A Resilient School Culture is flexible, adaptable and can absorb and accommodate external systemic influences with minimal impact on day to day operations of the school. Resilient School Cultures create resilient students. This strand will introduce participants to the Restorative Approach and the full range of restorative school practices (RSP) and show their connection to creating resiliency at all levels of a school system. Whole school, as well as targeted, individual and intensive strategies will be demonstrated and experienced. Within a whole school approach, these practices build resilient school communities that support students, staff and administrators in feeling connected and respected, which enhances learning outcomes and reduces peer aggression. Discipline becomes part of a learning environment featuring accountability and support rather than punishment and exclusion.
School teams that are implementing PBIS will find compatibility with the restorative approach. While PBIS seeks to establish a school-wide framework to teach and support student pro-social behavior, the restorative approach seeks to engage the group to encourage helpful, healthy behaviors and relationships. Both approaches draw upon the public health framework for prevention, and taken together, provide approaches that fill in gaps in the puzzle of student need.
At the end of this strand participants will:
• Understand the fundamental hypothesis of the Restorative Approach, its rationale, and its empirical basis;
• Be able to explain the range of restorative responses and how these practices can best be used in schools to build community and improve relationships at all levels;
• Understand the purpose and uses of Circles in school, including proactive and responsive circles with students, and staff.
• Know the stages of implementing restorative practices in a whole-school approach, including dealing with staff resistance and buy-in.
The strand will be highly experiential and include:
• Presentation and discussion;
• Participation and practice in using the Circle process for relationship building and
• High quality video examples of different circle practices;
• A recommended approach to data collection and measuring school climate;
• A lot of laughter.
Suggested reading (not required) Mindset: The New Psychology of Success by Carol Dweck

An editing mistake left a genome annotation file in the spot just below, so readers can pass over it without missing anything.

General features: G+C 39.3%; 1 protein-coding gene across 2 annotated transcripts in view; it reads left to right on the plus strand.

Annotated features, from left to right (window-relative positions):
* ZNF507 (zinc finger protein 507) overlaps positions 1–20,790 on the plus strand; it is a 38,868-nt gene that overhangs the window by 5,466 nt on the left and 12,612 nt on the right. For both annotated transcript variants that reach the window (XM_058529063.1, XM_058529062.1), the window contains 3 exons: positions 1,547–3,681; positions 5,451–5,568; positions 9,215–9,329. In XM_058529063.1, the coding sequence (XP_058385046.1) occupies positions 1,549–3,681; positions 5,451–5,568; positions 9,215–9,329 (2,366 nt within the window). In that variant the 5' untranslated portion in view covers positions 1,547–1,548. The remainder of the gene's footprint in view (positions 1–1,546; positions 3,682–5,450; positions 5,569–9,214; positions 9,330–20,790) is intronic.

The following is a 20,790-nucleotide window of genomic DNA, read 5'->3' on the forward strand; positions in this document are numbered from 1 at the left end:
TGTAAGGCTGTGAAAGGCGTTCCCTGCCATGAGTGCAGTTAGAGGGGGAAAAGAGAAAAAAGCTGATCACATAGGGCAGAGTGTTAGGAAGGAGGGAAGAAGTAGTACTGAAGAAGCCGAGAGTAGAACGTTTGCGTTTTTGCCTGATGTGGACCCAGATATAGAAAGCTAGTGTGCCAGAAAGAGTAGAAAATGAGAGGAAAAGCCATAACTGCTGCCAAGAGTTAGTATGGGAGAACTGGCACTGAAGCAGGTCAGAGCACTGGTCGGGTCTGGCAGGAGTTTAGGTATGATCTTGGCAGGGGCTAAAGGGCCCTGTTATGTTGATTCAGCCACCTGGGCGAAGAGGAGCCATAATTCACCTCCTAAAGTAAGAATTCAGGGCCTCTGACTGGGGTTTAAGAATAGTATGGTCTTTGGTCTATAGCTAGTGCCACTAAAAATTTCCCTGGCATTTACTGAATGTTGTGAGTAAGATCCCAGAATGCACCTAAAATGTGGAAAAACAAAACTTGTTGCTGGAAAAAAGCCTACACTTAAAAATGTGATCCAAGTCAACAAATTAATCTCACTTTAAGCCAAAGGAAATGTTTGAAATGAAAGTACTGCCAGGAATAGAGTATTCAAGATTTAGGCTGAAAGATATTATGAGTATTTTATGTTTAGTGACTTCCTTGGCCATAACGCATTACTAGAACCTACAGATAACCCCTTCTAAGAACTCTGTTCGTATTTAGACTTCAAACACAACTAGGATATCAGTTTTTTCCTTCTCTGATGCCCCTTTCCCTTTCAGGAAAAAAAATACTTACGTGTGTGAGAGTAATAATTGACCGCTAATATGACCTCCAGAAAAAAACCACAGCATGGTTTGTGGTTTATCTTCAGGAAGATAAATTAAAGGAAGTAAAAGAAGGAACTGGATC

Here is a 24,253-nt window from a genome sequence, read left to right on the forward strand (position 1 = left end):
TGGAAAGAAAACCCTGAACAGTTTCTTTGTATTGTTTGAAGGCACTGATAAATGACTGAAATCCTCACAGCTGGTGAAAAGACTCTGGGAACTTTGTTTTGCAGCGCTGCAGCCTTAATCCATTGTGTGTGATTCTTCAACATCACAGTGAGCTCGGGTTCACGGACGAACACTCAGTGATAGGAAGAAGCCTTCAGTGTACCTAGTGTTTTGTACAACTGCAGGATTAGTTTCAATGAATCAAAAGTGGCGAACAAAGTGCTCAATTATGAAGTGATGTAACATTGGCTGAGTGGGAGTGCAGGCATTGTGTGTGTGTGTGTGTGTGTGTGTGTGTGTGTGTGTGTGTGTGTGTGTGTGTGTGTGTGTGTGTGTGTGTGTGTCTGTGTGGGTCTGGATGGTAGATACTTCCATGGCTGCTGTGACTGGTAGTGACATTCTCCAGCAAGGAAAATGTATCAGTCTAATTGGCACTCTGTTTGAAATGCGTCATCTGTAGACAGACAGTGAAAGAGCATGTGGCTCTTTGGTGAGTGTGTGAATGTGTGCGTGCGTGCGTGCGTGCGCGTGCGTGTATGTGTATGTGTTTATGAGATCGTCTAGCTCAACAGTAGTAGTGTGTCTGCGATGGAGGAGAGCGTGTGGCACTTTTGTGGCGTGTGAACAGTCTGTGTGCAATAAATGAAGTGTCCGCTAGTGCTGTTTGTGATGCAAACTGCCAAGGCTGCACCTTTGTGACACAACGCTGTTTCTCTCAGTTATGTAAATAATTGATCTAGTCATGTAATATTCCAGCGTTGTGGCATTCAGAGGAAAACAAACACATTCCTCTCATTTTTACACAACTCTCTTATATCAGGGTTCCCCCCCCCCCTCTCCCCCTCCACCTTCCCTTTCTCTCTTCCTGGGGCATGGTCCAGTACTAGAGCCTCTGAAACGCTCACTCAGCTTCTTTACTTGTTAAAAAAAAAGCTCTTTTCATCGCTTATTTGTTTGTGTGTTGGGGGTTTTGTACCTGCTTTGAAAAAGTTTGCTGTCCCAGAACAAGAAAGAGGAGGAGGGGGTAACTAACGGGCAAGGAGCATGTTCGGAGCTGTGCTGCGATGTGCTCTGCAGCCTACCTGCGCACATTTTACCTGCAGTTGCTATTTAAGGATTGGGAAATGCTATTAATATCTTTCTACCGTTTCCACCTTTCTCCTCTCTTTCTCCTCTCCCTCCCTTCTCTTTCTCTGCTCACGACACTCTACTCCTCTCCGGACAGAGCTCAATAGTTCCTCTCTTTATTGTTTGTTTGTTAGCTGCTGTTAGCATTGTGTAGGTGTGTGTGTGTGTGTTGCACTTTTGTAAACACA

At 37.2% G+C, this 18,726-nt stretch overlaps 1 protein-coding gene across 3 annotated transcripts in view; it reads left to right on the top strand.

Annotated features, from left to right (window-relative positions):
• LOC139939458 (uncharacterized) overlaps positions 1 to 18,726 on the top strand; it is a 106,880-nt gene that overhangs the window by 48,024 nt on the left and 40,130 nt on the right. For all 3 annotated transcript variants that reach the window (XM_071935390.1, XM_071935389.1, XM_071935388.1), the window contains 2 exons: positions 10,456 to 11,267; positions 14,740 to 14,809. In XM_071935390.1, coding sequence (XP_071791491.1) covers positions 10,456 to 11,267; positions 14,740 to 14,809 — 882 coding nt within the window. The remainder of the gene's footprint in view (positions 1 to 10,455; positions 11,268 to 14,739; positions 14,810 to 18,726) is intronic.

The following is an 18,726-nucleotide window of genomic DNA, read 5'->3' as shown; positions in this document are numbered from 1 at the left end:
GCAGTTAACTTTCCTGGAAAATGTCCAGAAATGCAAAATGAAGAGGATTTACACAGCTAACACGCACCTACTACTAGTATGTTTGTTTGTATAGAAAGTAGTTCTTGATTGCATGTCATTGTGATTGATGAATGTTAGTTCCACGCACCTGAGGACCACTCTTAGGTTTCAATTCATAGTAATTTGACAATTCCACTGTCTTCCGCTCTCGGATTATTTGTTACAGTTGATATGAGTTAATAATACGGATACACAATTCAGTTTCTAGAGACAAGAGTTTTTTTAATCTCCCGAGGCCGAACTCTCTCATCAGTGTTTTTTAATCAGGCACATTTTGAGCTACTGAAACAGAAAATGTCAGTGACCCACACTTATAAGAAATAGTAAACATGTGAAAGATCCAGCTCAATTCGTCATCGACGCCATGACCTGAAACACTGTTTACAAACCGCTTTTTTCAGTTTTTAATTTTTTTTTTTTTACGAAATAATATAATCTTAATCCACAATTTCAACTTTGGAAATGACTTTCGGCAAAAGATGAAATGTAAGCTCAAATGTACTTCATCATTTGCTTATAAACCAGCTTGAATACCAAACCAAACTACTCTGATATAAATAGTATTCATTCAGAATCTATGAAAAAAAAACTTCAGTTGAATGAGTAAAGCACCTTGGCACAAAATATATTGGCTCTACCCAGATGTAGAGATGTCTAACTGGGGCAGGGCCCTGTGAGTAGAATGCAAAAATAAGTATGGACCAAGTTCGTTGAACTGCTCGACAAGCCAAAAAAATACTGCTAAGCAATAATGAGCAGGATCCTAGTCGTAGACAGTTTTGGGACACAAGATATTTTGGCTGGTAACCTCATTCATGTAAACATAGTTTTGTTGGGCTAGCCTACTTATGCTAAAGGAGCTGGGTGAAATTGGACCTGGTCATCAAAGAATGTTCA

Chuck Saufler received an M.Ed. from Northeastern University in Community Mental Health in 1979. His background includes private practice, adventure based counseling, restorative justice work, coordination of state-wide projects, program development for schools and communities, speaking at national conferences and consulting with schools and youth focused organizations. He has been an elementary school guidance counselor and staff trainer in Maine for the past 23 years. As co-coordinator of the Maine Project Against Bullying (1997-2000) he implemented a statewide bullying survey. He has provided initial bullying prevention training for over 200 schools and communities nationally. He is co-developer of CLIMBERS, a proactive program for teaching social skills and improving school climate. CLIMBERS was selected as 1997 “Program of the Year” by Maine Association for Supervision and Curriculum Development. He has served at the state level on the Governor's Task Force for Safe Schools and Communities and as a member of the Critical Review Team for the Career Development Strand of the Maine Learning Results. He is the recipient of the 1999 Governor's Medal for outstanding service to education and prevention of substance abuse. He is currently a trainer/consultant for Safe Schools for All and the Restorative School Practices Collaborative of Maine, assisting Maine schools in the implementation of restorative justice practices.
The focus of his career has been developing safer schools and communities. He is drawn to this work by a firm belief that community building, prevention and early intervention are our best hope of creating a civil society for future generations.
Mr. Saufler is married and resides in Bath, Maine with his wife Beth and their son Christopher.